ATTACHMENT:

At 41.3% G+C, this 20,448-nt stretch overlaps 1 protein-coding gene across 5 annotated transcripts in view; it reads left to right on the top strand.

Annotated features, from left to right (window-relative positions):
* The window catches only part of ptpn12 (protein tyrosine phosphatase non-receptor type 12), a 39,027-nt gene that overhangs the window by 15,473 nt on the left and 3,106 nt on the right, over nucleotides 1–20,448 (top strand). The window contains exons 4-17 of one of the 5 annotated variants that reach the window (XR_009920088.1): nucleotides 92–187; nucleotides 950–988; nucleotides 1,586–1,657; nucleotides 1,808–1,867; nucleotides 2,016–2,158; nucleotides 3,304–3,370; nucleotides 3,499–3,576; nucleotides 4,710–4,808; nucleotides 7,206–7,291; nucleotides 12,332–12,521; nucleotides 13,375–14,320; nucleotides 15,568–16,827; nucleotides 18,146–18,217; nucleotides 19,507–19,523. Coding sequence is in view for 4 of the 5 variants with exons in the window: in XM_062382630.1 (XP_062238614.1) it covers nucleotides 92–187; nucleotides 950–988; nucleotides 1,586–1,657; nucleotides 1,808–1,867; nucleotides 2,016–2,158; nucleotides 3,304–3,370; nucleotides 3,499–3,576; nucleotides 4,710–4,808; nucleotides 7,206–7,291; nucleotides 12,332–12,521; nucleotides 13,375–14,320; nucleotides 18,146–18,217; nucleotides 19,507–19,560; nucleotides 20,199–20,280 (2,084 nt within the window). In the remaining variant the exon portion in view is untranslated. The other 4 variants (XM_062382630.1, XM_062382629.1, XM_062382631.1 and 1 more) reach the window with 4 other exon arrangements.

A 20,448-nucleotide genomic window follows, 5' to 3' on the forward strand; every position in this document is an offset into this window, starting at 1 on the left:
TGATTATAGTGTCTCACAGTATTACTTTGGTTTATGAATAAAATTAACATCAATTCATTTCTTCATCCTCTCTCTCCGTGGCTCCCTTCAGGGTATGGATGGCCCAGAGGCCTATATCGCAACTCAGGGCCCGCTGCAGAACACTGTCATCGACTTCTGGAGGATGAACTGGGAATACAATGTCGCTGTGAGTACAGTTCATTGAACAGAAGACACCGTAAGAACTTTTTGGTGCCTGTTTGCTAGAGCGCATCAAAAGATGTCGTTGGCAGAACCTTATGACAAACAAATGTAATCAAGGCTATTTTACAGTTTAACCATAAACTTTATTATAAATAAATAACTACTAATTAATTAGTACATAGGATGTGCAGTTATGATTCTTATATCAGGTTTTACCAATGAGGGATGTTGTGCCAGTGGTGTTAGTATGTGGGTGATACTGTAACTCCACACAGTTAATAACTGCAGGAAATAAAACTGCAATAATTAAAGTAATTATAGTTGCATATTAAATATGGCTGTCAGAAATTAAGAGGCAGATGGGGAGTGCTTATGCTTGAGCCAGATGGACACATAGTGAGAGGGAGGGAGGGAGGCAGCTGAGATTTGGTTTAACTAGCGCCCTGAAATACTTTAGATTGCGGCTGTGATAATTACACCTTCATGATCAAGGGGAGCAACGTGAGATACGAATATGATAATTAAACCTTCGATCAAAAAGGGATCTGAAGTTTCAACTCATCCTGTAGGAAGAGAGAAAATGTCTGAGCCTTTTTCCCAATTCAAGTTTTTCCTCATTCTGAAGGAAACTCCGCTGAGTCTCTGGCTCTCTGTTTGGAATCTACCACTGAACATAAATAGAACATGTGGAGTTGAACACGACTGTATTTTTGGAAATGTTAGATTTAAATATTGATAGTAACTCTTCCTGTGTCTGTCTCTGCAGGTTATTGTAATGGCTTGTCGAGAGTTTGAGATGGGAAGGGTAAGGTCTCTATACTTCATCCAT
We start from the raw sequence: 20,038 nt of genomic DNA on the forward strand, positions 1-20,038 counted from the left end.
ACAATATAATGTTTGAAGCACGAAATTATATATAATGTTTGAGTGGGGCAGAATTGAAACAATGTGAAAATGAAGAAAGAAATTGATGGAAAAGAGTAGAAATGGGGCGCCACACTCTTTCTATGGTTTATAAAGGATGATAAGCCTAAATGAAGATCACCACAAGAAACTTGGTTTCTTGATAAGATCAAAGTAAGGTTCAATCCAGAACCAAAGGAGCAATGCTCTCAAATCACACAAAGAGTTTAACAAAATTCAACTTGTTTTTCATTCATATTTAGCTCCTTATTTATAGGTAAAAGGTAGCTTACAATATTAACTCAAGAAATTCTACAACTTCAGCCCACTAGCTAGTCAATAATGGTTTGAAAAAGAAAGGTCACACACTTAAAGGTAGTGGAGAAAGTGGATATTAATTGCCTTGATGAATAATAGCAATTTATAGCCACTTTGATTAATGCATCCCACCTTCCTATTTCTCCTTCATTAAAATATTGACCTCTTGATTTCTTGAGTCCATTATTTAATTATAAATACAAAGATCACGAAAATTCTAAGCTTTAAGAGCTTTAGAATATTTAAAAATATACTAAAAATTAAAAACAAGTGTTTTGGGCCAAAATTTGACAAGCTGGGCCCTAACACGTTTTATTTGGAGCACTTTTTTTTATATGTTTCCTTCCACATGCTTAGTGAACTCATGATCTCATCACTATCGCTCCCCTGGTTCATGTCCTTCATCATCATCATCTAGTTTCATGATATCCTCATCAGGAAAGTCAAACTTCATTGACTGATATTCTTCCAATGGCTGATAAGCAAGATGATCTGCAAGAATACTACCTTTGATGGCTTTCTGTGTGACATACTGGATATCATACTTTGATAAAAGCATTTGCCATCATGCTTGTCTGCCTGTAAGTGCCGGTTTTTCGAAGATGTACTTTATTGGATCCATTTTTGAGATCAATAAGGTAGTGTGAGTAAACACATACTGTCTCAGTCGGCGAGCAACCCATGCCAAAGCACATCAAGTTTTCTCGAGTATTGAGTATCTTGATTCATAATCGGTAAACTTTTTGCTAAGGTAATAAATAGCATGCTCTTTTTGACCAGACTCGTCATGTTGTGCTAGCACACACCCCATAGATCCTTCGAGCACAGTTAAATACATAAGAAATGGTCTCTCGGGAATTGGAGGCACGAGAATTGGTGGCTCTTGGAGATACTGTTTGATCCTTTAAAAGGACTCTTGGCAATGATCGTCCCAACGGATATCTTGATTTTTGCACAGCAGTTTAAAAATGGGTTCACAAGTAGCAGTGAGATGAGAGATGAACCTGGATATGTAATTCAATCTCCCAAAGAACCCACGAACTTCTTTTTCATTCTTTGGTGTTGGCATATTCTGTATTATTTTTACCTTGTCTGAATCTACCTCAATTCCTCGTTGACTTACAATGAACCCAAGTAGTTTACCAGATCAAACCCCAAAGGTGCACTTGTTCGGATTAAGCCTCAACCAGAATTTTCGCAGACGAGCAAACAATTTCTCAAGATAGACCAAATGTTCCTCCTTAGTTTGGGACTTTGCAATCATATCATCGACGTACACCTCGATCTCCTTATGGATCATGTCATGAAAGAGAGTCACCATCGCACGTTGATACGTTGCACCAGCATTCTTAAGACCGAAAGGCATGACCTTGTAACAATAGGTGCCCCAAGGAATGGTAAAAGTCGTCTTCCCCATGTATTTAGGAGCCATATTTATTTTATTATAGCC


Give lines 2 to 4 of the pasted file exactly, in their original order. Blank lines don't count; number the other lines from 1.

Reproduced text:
Annotated features, from left to right (window-relative positions):
* The window catches only part of ptpn12 (protein tyrosine phosphatase non-receptor type 12), a 39,027-nt gene that overhangs the window by 15,473 nt on the left and 3,106 nt on the right, over nucleotides 1–20,448 (top strand). The window contains exons 4-17 of one of the 5 annotated variants that reach the window (XR_009920088.1): nucleotides 92–187; nucleotides 950–988; nucleotides 1,586–1,657; nucleotides 1,808–1,867; nucleotides 2,016–2,158; nucleotides 3,304–3,370; nucleotides 3,499–3,576; nucleotides 4,710–4,808; nucleotides 7,206–7,291; nucleotides 12,332–12,521; nucleotides 13,375–14,320; nucleotides 15,568–16,827; nucleotides 18,146–18,217; nucleotides 19,507–19,523. Coding sequence is in view for 4 of the 5 variants with exons in the window: in XM_062382630.1 (XP_062238614.1) it covers nucleotides 92–187; nucleotides 950–988; nucleotides 1,586–1,657; nucleotides 1,808–1,867; nucleotides 2,016–2,158; nucleotides 3,304–3,370; nucleotides 3,499–3,576; nucleotides 4,710–4,808; nucleotides 7,206–7,291; nucleotides 12,332–12,521; nucleotides 13,375–14,320; nucleotides 18,146–18,217; nucleotides 19,507–19,560; nucleotides 20,199–20,280 (2,084 nt within the window). In the remaining variant the exon portion in view is untranslated. The other 4 variants (XM_062382630.1, XM_062382629.1, XM_062382631.1 and 1 more) reach the window with 4 other exon arrangements.

A 20,448-nucleotide genomic window follows, 5' to 3' on the forward strand; every position in this document is an offset into this window, starting at 1 on the left: